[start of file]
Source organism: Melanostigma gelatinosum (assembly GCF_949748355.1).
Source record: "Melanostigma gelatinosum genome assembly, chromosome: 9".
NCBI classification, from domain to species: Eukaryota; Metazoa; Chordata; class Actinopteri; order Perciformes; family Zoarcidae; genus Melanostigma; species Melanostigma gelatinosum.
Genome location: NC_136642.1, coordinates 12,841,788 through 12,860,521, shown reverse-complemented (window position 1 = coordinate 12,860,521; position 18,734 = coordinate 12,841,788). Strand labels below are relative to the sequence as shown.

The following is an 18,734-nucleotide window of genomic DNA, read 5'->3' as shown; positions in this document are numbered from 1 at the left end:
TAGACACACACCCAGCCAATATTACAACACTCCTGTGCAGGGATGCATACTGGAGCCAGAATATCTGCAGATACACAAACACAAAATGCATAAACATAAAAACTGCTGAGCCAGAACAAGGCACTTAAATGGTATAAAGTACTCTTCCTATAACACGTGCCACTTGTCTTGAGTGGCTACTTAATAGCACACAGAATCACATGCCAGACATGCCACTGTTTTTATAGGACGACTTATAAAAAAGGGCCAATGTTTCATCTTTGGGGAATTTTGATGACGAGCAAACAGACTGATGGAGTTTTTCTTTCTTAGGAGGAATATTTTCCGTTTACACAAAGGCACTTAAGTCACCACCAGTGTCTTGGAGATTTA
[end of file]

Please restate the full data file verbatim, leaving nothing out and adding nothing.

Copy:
Source organism: Melanostigma gelatinosum (assembly GCF_949748355.1).
Source record: "Melanostigma gelatinosum genome assembly, chromosome: 9".
NCBI classification, from domain to species: Eukaryota; Metazoa; Chordata; class Actinopteri; order Perciformes; family Zoarcidae; genus Melanostigma; species Melanostigma gelatinosum.
Genome location: NC_136642.1, coordinates 12,841,788 through 12,860,521, shown reverse-complemented (window position 1 = coordinate 12,860,521; position 18,734 = coordinate 12,841,788). Strand labels below are relative to the sequence as shown.

The following is an 18,734-nucleotide window of genomic DNA, read 5'->3' as shown; positions in this document are numbered from 1 at the left end:
TAGACACACACCCAGCCAATATTACAACACTCCTGTGCAGGGATGCATACTGGAGCCAGAATATCTGCAGATACACAAACACAAAATGCATAAACATAAAAACTGCTGAGCCAGAACAAGGCACTTAAATGGTATAAAGTACTCTTCCTATAACACGTGCCACTTGTCTTGAGTGGCTACTTAATAGCACACAGAATCACATGCCAGACATGCCACTGTTTTTATAGGACGACTTATAAAAAAGGGCCAATGTTTCATCTTTGGGGAATTTTGATGACGAGCAAACAGACTGATGGAGTTTTTCTTTCTTAGGAGGAATATTTTCCGTTTACACAAAGGCACTTAAGTCACCACCAGTGTCTTGGAGATTTA